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Permanent link to Research Commons versionhttps://hdl.handle.net/10289/14867
Oil spills most visibly affect waterbirds and often the number of birds affected, a key measure of environmental damage from an incident, is required for public communication, population management, and legal reasons. We review and outline steps that can be taken to improve accuracy in the estimation of the number of birds affected in each of three phases: (1) pre-planning; (2) during a response; and (3) post-response. The more pre-planning undertaken, the more robust the estimates will be. Personnel involved in damage assessment efforts must have training in quantitative biology and need support during all three phases. The main approaches currently used to estimate the number of birds affected include probability exposure models and carcass sampling — both onshore and on the water. Probability exposure models can be used in the post-incident phase, particularly in offshore scenarios where beached bird surveys are not possible, and requires three datasets: (1) at-sea bird densities; (2) bird mortality; and (3) the spill trajectory. Carcass sampling using beached bird surveys is appropriate if trajectories indicate affected birds will reach shore. Carcass sampling can also occur via on-water transects and may overlap with risk assessment efforts. Damage assessment efforts should include a measure of sublethal effects following the post-acute phase of spills, yet this area has significant knowledge gaps. We urge jurisdictions worldwide to improve pre-incident planning. We provide guidance on how, in the absence of pre-incident data, quality data can be obtained during or after an incident. These recommendations are relevant for areas with aquatic-based industrial activities which can result in a spill of substances that could injure or kill waterbirds.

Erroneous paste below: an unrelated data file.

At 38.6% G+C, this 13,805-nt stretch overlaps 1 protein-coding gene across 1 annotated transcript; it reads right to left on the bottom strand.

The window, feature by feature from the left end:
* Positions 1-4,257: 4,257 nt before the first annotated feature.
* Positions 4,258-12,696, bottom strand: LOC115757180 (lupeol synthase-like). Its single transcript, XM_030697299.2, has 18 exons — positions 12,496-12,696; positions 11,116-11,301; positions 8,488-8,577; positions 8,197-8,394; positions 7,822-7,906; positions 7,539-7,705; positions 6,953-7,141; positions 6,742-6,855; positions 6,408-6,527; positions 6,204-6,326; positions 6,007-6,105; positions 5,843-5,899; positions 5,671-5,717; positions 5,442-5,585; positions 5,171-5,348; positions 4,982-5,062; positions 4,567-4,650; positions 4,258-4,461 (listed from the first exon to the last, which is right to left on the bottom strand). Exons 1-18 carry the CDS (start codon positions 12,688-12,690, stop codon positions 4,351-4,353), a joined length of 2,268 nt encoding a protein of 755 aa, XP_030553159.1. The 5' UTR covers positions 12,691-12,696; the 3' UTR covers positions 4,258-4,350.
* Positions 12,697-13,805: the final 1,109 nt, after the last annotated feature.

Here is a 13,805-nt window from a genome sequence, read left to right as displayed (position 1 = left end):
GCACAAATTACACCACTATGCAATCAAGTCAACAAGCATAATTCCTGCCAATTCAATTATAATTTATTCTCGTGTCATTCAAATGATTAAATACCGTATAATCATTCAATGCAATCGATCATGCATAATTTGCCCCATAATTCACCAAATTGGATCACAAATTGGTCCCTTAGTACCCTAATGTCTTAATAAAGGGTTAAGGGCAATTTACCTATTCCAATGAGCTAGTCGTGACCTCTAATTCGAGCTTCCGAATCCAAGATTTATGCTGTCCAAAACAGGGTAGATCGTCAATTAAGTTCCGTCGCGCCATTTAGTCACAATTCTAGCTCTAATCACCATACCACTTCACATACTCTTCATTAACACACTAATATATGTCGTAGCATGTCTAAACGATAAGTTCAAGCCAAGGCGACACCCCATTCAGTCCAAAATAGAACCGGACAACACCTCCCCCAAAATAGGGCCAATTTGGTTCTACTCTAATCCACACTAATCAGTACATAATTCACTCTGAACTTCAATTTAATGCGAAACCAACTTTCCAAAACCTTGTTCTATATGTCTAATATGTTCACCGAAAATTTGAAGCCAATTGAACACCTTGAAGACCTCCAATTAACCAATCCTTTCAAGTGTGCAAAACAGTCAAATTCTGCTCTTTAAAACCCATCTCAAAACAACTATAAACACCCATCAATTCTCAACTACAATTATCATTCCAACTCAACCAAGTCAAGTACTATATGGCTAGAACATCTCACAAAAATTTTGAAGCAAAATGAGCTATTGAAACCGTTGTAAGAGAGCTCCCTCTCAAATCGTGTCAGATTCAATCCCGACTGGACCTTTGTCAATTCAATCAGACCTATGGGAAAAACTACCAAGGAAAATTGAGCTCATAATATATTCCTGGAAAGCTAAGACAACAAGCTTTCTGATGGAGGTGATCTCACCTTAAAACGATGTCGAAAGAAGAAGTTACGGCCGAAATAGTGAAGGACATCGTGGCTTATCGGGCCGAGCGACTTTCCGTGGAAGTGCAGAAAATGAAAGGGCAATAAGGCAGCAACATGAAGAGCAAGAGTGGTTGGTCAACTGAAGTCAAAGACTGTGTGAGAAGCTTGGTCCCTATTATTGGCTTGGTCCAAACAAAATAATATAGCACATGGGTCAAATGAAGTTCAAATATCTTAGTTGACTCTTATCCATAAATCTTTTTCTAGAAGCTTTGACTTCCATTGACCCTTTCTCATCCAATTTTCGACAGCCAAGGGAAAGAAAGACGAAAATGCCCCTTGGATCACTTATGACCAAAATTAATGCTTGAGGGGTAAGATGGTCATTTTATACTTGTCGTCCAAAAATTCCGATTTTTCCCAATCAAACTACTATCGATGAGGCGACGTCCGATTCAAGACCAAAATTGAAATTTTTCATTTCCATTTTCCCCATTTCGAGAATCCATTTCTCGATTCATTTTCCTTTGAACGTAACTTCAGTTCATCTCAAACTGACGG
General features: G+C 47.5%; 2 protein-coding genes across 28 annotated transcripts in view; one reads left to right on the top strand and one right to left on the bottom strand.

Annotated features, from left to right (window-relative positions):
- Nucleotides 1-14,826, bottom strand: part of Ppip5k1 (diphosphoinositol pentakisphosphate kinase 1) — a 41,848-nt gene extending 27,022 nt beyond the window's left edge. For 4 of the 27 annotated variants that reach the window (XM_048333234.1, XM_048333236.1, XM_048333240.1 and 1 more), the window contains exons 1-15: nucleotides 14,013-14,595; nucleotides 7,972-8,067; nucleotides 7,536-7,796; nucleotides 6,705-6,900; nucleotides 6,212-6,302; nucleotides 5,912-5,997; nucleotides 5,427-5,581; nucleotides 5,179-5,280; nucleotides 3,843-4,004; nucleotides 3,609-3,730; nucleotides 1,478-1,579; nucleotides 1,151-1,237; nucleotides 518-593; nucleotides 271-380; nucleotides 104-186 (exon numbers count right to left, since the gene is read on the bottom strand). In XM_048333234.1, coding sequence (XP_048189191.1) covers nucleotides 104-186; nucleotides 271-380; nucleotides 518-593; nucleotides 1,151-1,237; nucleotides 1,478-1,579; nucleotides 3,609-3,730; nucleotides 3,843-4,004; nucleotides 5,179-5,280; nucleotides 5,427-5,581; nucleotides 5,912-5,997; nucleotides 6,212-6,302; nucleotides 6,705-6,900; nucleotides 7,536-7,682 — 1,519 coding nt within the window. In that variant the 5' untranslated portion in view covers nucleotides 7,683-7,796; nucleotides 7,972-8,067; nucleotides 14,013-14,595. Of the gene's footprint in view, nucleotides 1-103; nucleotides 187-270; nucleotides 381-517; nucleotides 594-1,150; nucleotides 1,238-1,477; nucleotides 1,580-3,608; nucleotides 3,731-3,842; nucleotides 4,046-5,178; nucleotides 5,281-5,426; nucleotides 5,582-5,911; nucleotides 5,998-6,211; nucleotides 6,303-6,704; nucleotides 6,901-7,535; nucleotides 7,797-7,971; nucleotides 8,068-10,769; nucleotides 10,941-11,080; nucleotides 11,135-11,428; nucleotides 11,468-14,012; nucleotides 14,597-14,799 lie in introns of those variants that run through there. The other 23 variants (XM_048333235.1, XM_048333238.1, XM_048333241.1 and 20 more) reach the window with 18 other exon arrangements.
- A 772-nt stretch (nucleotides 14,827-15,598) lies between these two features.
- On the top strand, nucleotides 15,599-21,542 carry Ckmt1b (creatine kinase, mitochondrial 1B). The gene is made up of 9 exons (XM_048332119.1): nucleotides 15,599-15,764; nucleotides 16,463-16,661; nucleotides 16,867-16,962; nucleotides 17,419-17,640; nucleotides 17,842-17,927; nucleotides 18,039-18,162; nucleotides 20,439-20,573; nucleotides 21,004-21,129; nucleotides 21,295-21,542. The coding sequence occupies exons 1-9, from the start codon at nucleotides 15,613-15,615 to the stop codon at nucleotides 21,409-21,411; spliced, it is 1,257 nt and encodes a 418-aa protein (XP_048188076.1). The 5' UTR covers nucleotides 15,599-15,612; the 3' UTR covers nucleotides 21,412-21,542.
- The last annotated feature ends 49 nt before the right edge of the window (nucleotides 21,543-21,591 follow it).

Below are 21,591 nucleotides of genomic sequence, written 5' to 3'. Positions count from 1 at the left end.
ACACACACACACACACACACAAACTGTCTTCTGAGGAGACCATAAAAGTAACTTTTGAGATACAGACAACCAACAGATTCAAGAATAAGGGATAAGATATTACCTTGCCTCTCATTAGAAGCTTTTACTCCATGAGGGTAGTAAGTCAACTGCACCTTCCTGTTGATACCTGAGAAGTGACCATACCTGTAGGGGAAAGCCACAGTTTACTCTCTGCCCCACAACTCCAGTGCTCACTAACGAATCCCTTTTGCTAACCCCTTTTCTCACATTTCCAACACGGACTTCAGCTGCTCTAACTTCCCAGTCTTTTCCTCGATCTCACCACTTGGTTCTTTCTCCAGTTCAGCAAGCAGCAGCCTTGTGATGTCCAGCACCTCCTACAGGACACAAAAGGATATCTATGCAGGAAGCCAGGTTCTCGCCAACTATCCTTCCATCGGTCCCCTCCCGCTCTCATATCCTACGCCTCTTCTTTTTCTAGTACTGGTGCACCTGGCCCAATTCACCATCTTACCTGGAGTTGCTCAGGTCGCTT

Canadian Science Publishing
© 2022 G.S. Fraser, I.J. Stenhouse, J.I. Ellis and Her Majesty the Queen in Right of Canada. This work is licensed under a Creative Commons Attribution 4.0 International License (CC BY 4.0), which permits unrestricted use, distribution, and reproduction in any medium, provided the original author(s) and source are credited.